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KNOXVILLE — Tennessee voters elected Democrat Phil Bredesen as their next governor Tuesday, but around the country, Republicans did most of the winning.

In Congress, Republicans kept control of the House of Representatives and regained control of the Senate.

University of Tennessee political science professor Dr. Bill Lyons said these midterm elections were important, because of President George W. Bush’s personal involvement in campaigning for Republican candidates.

“You usually don’t have a president in the middle of his term of office, putting his reputation on the line as much as President Bush did by his heavy campaigning,” Lyons said. “Republicans did much better than the party of the president generally does in midterm elections. It could really be interpreted as a vote of confidence in the leadership and direction of the president.”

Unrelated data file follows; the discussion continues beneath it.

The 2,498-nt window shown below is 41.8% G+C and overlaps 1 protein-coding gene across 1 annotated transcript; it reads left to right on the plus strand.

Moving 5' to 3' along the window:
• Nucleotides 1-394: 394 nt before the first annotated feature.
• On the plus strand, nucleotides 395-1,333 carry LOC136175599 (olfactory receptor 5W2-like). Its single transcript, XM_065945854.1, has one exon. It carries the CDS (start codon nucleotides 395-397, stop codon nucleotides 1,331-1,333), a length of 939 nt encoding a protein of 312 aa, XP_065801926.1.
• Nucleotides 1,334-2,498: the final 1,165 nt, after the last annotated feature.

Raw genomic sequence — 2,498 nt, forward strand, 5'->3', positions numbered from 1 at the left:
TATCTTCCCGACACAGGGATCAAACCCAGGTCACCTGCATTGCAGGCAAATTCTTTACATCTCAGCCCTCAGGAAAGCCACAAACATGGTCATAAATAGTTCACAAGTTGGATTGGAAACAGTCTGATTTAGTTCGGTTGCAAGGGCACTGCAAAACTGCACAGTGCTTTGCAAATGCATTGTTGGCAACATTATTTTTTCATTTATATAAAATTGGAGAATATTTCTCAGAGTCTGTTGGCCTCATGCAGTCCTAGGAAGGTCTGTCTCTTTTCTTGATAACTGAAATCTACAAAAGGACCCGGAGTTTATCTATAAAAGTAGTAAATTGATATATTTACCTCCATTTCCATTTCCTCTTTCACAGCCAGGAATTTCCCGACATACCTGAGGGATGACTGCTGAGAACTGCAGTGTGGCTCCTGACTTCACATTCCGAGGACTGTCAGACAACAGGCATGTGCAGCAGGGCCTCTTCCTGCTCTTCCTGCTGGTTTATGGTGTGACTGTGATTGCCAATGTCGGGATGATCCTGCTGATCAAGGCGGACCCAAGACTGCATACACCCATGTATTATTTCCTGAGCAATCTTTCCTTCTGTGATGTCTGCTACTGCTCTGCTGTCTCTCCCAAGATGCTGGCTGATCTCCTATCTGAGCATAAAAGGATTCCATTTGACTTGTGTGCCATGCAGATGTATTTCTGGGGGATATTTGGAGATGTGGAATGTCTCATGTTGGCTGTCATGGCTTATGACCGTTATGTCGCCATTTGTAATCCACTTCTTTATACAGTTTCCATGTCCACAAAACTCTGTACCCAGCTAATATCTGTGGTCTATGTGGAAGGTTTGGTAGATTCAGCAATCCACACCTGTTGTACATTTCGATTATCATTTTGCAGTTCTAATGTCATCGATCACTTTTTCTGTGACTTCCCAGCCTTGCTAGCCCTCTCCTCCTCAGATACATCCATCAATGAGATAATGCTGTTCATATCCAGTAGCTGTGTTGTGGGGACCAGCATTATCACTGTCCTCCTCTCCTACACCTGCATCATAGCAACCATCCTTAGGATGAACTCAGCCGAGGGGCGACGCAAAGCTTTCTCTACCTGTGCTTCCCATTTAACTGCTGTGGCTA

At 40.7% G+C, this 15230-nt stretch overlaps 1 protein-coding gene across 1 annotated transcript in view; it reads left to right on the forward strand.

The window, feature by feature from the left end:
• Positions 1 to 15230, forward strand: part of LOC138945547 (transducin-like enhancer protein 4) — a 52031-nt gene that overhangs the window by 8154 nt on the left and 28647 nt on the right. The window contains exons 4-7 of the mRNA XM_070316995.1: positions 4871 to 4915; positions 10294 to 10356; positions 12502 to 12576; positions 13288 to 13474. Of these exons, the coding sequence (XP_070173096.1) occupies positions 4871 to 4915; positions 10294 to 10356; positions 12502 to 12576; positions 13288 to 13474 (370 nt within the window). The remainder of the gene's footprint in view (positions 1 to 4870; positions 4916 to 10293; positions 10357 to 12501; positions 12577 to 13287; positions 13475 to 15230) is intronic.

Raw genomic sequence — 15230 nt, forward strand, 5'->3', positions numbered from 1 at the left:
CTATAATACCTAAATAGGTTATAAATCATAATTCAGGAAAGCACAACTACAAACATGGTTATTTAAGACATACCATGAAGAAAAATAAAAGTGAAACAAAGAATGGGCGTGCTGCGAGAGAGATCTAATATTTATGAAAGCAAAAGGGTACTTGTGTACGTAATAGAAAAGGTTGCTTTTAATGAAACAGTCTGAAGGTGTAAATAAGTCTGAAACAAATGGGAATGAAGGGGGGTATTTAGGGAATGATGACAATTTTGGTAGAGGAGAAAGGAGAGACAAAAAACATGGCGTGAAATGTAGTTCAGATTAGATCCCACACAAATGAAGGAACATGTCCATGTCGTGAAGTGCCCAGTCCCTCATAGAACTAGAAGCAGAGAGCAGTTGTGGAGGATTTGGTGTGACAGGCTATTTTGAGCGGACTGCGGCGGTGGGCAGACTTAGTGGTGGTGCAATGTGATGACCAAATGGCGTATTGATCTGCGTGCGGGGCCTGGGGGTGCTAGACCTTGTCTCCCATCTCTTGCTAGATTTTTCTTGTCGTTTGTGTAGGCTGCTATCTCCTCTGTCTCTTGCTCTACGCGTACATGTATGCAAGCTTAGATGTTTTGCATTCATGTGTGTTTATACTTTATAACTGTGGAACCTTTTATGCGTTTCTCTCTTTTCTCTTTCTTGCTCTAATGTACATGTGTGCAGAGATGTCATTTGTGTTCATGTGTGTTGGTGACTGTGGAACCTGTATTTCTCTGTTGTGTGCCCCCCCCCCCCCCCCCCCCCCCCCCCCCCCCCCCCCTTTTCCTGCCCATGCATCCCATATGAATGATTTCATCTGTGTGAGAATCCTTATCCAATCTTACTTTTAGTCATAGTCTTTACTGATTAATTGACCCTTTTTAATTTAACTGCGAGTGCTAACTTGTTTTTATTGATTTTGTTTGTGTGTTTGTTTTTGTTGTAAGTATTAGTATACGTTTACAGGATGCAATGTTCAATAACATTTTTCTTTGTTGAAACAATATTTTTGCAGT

In Tennessee politics, Lyons said it’s become common for a governor to serve two terms of office, facing only token opposition after his first term.

“After Lamar Alexander served eight years as governor from the late 1970s to the early 1980s,” Lyons said, “Democrat Ned McWherter was elected to two terms, followed by Republican Don Sundquist. We don’t know if Bredesen will make it through eight years, but all the factors lead to a de facto eight-year term.”

Lyons said after the first term of office, potential opponents of the incumbent often decide to wait another four years until the seat is vacant.

Voters approved a measure Tuesday changing the state constitution to allow lotteries in Tennessee. Lyons said momentum for a lottery has been building for years.

“Polls have consistently showed that two-thirds of Tennesseans like the idea of a lottery,” Lyons said. “Churches recently took on the issue and voiced their opposition to a lottery, but the measure got the needed votes fairly comfortably. There’s no doubt in my mind the General Assembly will see this as a strong message to go ahead and implement a lottery.”

Supporters of a lottery say proceeds from the program will fund college scholarships and infrastructure improvements to K-12 schools in Tennessee.